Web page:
Waltner-Toews’s historical perspectives begin with the primordial ooze, meander through ancient myth and legend, to the privy middens of the Middle Ages, focusing at length on the very real part played by human excrement and its lack of adequate disposal that allowed epidemics of cholera and typhoid fever to sweep through Europe’s burgeoning cities following the industrial revolution more vigorously than when most of the population lived simple rural lives. Even today, epidemics of enteric illnesses self-propagate wherever fecally contaminated drinking water is ingested as a result of collapsed infrastructure or where monitoring systems have been rendered ineffective or non-operational by disaster, conflict or incompetence.
But this is manifestly not a thesis that urges mass adoption of the type of water-carriage system to which “more fortunate” populations have become accustomed. Indeed, the author takes great pains to point out that the advent of the water closet, widely attributed to Thomas Crapper but in fact invented far earlier, has actually contributed to the massive problems of transportation, treatment and disposal of human waste, as well as to the growing shortage of water in many parts of the world. The “out of sight, out of mind” ideal, appropriately translated as the “flush and forget” ethic, while convenient, and pleasant to our sensibilities at home, is seen as extravagant, especially to the millions who live without running water of any kind, and the (mostly) women who must walk great distances to bring meagre quantities back for cooking and drinking. From this perspective, the dumping of four to six litres of perfectly good drinking water for each flush of a standard toilet can only be considered as immoral and depraved. Successful composting is discussed at great length, and it is evident that Waltner-Toews supports a far greater investment in alternative methods of waste disposal, some of which have been developed by societies less sophisticated in their technology but more efficient in meeting their disposal needs.
The work brings home the meaning and language of feces and examines a staggeringly wide range of concepts, traditions, cultures and practices relevant to the waste stream. It proposes the rightful place of the materiae merde in global ecology, as well as its specific role in maintaining a crucial balance in regional food production, soil remediation and bio-economics.
In this endeavour, the author holds forth at length about the unequal transfer of resources inherent in global food production and consumption. The export of food is seen as a depletion of the soil in the growing area and the removal of its water. The importation of that food represents an accumulation of waste solids and its attendant water in the consuming region. Were we to follow a logical path to correcting the imbalance, we might consider exporting equivalent volumes of high-protein natural manure back to the producing region to enrich the soil, as well as to organize restoration of water. Clearly, this is an oversimplification. Workable solutions are far more complex and should avoid the unconscionable wastage of resources and carbon costs inherent in such a massive transportation. Waltner-Toews agrees, citing excremental complexity as a “wicked problem” that cannot be expected to be diminished by the type of science described by Thomas Kuhn as “normal.” Efficient and effective solutions, the author affirms, can only be possible through the deployment of multifaceted approaches and initiatives.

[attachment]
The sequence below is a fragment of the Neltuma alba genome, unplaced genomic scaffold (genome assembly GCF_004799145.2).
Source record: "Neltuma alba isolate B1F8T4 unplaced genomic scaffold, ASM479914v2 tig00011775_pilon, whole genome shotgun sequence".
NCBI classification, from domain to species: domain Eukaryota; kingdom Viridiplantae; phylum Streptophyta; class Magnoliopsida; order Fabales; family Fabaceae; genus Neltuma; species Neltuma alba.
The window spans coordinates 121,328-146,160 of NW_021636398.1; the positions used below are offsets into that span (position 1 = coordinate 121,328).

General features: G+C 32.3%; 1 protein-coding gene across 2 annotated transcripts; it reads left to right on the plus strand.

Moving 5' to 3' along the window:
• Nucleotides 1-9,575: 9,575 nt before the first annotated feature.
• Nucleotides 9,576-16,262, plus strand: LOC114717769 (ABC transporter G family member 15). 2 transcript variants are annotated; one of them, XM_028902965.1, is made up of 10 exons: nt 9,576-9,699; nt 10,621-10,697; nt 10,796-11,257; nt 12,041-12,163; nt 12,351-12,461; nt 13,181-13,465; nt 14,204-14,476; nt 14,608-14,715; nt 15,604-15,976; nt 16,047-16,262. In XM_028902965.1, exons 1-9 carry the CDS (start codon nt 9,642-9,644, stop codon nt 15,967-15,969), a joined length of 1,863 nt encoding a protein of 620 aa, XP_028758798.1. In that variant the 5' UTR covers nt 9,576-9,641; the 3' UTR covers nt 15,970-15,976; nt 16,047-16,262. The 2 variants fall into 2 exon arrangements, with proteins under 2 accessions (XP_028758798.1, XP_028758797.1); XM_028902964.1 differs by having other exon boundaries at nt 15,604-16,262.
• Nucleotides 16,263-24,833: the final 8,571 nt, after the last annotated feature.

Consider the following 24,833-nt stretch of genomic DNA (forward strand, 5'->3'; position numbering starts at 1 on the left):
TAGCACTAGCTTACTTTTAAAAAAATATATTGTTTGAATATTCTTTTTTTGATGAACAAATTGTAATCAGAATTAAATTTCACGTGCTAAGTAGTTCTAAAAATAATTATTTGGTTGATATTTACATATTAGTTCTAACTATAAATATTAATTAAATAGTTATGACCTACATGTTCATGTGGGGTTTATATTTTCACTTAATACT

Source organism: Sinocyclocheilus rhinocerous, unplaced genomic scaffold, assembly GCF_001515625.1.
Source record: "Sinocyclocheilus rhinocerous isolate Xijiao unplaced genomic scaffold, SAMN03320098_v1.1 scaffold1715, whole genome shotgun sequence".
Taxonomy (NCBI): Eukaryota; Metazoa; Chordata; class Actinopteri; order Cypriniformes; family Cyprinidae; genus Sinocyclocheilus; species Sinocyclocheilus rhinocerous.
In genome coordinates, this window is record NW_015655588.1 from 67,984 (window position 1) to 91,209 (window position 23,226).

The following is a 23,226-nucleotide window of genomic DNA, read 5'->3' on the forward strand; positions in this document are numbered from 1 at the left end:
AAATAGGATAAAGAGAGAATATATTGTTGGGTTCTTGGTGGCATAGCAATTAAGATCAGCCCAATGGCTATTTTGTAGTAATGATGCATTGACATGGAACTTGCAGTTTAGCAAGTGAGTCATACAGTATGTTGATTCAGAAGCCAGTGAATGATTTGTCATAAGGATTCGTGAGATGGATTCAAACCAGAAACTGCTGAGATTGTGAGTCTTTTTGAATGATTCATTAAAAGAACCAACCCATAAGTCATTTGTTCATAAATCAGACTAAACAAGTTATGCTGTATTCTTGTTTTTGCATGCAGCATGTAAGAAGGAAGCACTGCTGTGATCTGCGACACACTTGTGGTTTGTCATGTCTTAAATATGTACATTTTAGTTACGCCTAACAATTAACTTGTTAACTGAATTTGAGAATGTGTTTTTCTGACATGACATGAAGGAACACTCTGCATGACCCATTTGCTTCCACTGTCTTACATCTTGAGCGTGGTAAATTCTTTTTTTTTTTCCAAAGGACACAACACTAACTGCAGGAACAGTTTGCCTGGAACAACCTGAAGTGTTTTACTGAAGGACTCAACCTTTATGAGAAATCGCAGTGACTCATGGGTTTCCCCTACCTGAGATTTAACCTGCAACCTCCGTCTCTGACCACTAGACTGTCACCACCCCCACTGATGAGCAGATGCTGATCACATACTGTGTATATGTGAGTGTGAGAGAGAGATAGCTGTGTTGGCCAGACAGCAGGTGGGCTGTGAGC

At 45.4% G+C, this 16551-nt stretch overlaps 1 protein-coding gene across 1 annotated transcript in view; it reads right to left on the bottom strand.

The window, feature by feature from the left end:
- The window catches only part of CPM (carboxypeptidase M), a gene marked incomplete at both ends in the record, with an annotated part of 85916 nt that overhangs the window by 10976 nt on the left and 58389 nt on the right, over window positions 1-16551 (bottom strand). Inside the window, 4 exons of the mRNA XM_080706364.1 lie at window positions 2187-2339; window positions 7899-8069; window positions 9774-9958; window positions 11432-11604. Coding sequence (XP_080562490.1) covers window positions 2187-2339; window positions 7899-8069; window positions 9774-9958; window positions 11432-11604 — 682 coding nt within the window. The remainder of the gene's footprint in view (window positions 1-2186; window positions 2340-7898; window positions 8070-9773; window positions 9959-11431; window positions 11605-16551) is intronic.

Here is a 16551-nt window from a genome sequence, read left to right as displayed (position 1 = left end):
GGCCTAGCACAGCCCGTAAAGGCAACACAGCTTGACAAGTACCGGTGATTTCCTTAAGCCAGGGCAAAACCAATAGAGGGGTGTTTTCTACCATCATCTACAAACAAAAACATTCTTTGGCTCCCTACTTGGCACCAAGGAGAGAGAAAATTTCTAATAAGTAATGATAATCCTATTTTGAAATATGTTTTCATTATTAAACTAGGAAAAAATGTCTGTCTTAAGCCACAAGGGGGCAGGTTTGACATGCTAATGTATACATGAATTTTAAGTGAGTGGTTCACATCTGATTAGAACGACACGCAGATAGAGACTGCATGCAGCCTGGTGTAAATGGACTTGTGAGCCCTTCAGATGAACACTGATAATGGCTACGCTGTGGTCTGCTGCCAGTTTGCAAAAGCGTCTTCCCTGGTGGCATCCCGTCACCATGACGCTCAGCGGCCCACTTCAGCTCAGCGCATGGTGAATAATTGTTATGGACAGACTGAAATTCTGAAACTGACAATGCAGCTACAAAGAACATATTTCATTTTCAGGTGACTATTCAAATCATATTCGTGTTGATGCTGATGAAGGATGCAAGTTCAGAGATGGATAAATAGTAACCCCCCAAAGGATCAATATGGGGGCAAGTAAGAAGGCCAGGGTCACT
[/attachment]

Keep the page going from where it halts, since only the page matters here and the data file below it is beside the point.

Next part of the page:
And in this lies, perhaps, the most compelling idea presented in The Origin of Feces: the eminently realistic premise that no single construct, rule or principle will bring about the needed changes to correct this or any other imbalance in the natural world, especially where human fingerprints are all over it. Any remedy, Waltner-Toews insists, has to encompass local as well as global perspectives and wisdom. There is no shortage of inspired creativity in this regard; since ancient times, herbivore dung has been used as a wide range of building materials as well as cooking fuel. In more recent times, paper has been successfully made from the fibre content in elephant dung, while other animal excrement has been converted or processed to yield plastics, fuel oil, water filter media and even artificial vanilla flavouring.